Posts Tagged ‘TV’

1
Christmas Eve on Sesame Street (1978/ Children’s Television Workshop/ Dir. Jon Stone)

Friends, Interneters, Countrymen? Look, lend me your eyes okay? I come not to bury Big Bird, but to praise him. The good men do, may sometimes live after then, while what little evils the commited may be interred with their bones. So let it be with Big Bird. Many hath told you Henson was ambitious? If it were so, it was a magnificent joy; and Henson hath answer’d it. You all did love him once,–not without cause: what cause withholds you, then, to mourn for him? O judgment, thou art fled to brutish beasts, and men have lost their reason!–Bear with me; my heart is in the coffin there with Henson, and I must pause till it come back to me.

(more…)

1
The Christmas Orange (2002/ Bardel Entertainment/ Dir. Ian Freedman)

So here we have something so obscure that I may be the only person who actually bought the DVD. Not only am I the only owner of the DVD in America, I bought it 10 years after the product came out. And I only bought it for a few dollars, on a whim because I’d never heard of it and reviewing things that say “Christmas” on them is a thing I do. So I decided to give it a try. Given the product was only $6, given that it was a one shot for Canadian TV, and given that it was 10 years after it was first broadcast, I wasn’t expecting to find a huge amount about the cartoon. It’s based on a book, that’s what I found out. It’s not a bad product, we’ll get that out of the way for starters. I’m not sure how good it is though. Let’s examine The Christmas Orange…

(more…)

1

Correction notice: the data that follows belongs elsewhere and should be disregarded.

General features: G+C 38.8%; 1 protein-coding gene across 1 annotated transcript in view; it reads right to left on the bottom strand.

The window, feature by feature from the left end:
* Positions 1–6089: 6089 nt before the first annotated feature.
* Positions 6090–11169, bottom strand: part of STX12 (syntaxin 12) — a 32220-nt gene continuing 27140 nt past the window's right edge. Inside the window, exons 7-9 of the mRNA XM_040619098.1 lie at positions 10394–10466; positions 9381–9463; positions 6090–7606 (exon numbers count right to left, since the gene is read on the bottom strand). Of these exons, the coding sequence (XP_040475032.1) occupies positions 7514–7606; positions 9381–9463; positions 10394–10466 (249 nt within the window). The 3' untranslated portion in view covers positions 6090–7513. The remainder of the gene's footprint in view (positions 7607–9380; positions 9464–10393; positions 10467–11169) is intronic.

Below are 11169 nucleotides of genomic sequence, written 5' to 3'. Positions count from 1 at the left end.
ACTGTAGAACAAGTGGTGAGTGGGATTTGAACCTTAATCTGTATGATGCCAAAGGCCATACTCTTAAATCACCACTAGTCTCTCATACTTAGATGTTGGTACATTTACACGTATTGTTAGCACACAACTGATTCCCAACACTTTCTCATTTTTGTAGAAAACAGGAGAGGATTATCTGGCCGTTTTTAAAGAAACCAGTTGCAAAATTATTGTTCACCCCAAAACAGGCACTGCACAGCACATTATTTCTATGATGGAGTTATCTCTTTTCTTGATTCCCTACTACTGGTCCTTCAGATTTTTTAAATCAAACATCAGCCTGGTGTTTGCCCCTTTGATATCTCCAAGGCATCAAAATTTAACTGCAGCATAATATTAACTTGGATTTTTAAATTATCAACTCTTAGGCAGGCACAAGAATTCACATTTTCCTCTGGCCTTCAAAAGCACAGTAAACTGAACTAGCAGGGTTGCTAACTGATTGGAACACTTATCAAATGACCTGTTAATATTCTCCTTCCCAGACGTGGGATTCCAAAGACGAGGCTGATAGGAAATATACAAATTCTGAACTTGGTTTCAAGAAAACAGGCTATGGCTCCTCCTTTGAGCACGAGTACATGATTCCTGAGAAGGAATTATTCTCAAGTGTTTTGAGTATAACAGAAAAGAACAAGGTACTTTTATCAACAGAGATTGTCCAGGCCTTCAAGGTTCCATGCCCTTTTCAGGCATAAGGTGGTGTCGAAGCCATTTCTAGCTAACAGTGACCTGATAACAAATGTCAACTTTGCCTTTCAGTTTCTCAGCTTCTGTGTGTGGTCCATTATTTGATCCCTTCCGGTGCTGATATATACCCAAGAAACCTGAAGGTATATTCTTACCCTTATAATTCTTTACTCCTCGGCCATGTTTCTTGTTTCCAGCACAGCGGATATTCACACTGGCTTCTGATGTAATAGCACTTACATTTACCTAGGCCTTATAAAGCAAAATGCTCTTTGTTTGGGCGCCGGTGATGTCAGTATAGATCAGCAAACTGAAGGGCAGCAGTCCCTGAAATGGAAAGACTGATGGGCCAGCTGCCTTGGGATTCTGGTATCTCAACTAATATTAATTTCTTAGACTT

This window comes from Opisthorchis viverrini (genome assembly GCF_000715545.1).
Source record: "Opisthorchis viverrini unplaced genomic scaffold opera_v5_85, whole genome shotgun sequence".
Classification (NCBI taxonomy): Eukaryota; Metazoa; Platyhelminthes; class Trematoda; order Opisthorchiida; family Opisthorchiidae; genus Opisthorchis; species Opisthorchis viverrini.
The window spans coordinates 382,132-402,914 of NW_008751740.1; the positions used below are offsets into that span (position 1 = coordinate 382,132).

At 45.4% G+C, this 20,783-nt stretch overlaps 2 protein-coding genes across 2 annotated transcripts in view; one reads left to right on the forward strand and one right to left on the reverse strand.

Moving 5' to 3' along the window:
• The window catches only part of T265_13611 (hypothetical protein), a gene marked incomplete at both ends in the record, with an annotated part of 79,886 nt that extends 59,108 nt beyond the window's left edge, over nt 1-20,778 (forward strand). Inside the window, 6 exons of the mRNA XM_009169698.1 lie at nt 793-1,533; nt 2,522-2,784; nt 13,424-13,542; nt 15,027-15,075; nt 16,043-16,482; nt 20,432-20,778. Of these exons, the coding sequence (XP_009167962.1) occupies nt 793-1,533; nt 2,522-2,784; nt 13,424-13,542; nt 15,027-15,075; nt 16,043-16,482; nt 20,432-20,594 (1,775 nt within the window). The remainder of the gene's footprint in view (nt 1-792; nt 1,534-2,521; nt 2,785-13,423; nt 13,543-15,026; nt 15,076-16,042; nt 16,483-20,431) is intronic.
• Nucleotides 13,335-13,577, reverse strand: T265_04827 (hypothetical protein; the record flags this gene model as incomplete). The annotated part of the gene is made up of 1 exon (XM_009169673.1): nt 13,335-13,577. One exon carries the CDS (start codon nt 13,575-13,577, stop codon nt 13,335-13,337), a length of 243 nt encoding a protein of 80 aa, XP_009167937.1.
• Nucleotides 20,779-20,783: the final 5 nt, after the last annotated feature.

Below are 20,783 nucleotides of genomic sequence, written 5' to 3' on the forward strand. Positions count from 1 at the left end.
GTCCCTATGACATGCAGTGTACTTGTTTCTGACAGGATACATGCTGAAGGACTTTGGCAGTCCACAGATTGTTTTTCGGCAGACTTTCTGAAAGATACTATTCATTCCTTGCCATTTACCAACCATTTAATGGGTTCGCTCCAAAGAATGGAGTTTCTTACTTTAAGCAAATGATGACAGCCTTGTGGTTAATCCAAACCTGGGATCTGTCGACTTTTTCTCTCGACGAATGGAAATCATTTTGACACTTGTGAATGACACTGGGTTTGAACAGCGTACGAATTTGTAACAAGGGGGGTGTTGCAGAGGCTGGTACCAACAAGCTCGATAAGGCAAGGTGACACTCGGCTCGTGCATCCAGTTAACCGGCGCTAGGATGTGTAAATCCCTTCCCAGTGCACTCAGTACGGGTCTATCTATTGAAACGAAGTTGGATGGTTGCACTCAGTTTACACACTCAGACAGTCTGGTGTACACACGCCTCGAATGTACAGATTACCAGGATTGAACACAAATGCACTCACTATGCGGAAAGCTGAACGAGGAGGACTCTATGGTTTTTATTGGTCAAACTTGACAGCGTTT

The Fat Albert Christmas Special (1977/ Filmation/ Dir.Hal Sutherland)

Doing holiday specials is a tough gig. Quite often, they’re produced as a fast buck idea. Something to throw at the screen during December, and if possible, break up the McDonald’s Commercials a little. Most the specials I have seen, and I’ve seen WAY more than I should, fit into this category. Particularly existing properties, like the Smurfs or He-Man, fit this mold.

You know what? We’re not going to mention another holiday special for the rest of this review. I’m going to show my hand early and just say it. This is good. I don’t want to taint that by comparing it to something less good. If it’s really good, it should be able to stand up on its own without putting something else down. And I think this is good, and I think it goes beyond a cynical cash grab, and I think it might really be worth your while.

(more…)

1
The Snowman (1982/ TVC London/ Dir. Dianne Jackson)

This is a cartoon for which I have no nostalgia. I only saw it for the first time last year and was so exhausted that I fell asleep during part of it. If I can offer an untainted perspective on any holiday movie, this HAS to be it. I only bought it because it has a tremendous reputation. The fact that it came on a DVD with The Nuttiest Nutcracker had nothing to do with it. I still haven’t watched that second feature, mainly because I watched the trailer. But we’re talking about something that I’ve been told by English and Canadians is the height of their VEWPRF season. So I bought it and watched it, and now I shall write my review of that movie. How did I think it help up? You’ll have to wait and see…

(more…)

1